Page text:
JARRETT: So this was an interesting one, because you'll remember Judge Ellis out in Virginia was actually the judge that Trump praised at a rally and said that he actually was getting it right, because at the hearing it appeared that the judge was really putting the special counsel's team through the wringer, putting them through their paces, asking about exactly how they were proceeding in this case and whether it was abiding by the deputy attorney general, Rod Rosenstein's, mandate and whether it was going too far.

But at the end of the day in this one, the judge said, "No, the case will proceed forward to July, and I caution the government to be careful how you're using your authority here." But the case is on. It's going in July.

BLITZER: Moving forward. All right. Thanks very much, Laura Jarrett, for that report.

Let's get some more on all of this. The White House principle deputy press secretary, Raj Shah, is joining us.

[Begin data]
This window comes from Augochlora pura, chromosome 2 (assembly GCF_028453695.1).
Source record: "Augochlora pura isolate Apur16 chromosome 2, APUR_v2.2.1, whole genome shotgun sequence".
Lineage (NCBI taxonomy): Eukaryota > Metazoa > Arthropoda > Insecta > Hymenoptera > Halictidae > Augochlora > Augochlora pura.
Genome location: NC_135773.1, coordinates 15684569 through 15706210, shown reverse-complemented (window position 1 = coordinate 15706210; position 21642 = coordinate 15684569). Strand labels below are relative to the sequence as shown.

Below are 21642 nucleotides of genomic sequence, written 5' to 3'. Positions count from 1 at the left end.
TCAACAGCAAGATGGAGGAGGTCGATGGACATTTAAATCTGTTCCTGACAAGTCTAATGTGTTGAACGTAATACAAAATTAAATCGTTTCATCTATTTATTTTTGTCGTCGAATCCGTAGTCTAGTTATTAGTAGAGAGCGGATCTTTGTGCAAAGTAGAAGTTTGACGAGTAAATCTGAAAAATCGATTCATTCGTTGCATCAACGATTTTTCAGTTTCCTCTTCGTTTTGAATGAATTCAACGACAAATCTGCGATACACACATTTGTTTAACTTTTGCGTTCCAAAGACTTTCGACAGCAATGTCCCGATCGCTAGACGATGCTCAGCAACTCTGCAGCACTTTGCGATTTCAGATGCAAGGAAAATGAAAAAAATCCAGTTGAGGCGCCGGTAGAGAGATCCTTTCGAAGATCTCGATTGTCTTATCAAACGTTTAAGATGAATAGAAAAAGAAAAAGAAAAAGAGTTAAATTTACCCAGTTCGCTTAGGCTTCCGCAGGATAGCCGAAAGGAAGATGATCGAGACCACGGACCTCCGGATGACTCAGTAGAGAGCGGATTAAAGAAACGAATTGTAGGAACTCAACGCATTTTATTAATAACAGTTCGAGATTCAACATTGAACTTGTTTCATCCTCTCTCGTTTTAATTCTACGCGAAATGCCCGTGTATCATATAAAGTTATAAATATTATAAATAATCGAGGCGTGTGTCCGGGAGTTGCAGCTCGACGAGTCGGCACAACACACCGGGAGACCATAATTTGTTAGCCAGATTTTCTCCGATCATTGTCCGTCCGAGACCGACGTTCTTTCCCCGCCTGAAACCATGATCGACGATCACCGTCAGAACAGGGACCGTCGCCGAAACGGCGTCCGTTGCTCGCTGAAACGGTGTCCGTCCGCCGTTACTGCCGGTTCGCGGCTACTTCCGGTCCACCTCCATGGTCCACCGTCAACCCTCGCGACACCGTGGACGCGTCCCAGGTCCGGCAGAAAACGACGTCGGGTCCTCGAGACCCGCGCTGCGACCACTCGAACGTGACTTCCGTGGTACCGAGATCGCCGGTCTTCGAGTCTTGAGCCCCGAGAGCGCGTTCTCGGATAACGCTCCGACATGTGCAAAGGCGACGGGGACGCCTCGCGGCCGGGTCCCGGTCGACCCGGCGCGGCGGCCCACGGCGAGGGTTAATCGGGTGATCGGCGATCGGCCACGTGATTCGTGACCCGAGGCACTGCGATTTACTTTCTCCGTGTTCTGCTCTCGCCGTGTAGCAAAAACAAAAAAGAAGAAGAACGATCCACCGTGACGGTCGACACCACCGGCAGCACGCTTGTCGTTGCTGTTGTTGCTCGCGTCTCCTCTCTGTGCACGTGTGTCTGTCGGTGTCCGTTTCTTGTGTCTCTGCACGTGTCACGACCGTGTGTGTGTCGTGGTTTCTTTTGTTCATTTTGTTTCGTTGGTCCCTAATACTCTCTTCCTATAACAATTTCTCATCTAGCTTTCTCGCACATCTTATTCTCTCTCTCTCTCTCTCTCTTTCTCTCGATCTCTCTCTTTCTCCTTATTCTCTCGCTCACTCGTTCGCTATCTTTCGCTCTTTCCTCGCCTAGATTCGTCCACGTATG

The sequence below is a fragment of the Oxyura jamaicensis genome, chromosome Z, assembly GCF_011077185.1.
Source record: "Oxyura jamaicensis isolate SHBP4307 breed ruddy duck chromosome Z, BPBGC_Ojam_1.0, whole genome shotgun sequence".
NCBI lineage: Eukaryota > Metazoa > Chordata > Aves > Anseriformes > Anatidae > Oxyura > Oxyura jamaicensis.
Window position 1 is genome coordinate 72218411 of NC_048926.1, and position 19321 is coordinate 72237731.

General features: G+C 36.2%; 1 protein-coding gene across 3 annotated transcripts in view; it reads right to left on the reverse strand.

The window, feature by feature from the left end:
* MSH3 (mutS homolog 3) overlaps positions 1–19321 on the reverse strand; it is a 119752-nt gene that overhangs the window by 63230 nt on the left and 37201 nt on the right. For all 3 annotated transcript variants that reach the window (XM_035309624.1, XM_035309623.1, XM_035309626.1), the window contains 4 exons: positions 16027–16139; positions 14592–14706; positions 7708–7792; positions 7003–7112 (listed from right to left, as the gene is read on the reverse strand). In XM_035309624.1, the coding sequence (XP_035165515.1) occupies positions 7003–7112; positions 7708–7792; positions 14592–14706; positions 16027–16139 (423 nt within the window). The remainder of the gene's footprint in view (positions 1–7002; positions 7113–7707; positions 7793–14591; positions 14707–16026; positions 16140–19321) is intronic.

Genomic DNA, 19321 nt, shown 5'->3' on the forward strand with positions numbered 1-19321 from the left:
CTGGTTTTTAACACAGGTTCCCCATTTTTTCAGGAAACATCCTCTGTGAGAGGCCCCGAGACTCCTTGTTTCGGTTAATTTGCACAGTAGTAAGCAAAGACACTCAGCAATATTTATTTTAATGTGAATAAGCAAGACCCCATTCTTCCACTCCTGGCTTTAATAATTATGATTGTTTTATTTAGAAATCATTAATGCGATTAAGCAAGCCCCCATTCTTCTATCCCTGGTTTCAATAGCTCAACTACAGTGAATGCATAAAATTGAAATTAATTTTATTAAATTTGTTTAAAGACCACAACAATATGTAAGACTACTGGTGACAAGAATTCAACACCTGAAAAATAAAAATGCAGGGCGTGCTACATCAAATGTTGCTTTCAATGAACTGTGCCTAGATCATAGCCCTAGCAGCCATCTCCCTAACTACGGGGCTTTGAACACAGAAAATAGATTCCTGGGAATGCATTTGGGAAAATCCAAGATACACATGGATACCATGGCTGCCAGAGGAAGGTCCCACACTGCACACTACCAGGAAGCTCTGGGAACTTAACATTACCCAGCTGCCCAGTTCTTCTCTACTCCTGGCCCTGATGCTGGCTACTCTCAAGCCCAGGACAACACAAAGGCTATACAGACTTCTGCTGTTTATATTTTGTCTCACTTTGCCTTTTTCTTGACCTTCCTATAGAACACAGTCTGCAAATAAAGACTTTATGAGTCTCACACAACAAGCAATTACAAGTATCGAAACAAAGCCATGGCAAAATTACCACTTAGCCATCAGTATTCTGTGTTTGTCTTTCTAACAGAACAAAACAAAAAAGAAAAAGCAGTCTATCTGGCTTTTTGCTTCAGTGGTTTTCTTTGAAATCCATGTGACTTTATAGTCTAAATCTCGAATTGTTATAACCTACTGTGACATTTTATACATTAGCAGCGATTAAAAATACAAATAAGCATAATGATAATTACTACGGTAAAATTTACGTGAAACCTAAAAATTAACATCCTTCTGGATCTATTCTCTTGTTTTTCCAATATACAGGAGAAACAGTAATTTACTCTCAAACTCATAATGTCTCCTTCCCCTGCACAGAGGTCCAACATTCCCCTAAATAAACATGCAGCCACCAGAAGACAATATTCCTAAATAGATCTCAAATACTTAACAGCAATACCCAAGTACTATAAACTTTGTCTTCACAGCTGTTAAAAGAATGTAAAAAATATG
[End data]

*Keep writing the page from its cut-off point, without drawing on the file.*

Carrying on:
Raj, thanks very much for joining us.


BLITZER: All right. A very important day. The president, as you know, he celebrated today's decision by the Supreme Court, but just last summer, as you well remember, he tweeted this on June 5, 2017. "The Justice Department should have stayed with the original travel ban, not the watered-down, politically-correct version they submitted to the Supreme Court."

Does the president still believe that the travel ban as it currently stands, the version 3.0, is a watered-down, politically-correct version of his preferred policy.

SHAH: Well, I haven't asked him that, but let me step back when we talk about the travel order and the news coverage surrounding this issue to lay out some facts and lay out some history.

The president in early 2017 issued an order stopping travel from a series of countries that the previous administration and the previous Congress had identified as compromised by terrorism, and as a result the citizens -- we could not ensure that they were not a security threat.

[17:10:03] He then issued a global review, administered by the Department of Homeland Security, in conjunction with the State Department, that asks every single country in the world, irrespective of any factor, to provide a basic minimum standard. This is the first global minimum standard for travel based on security that has existed in U.S. history.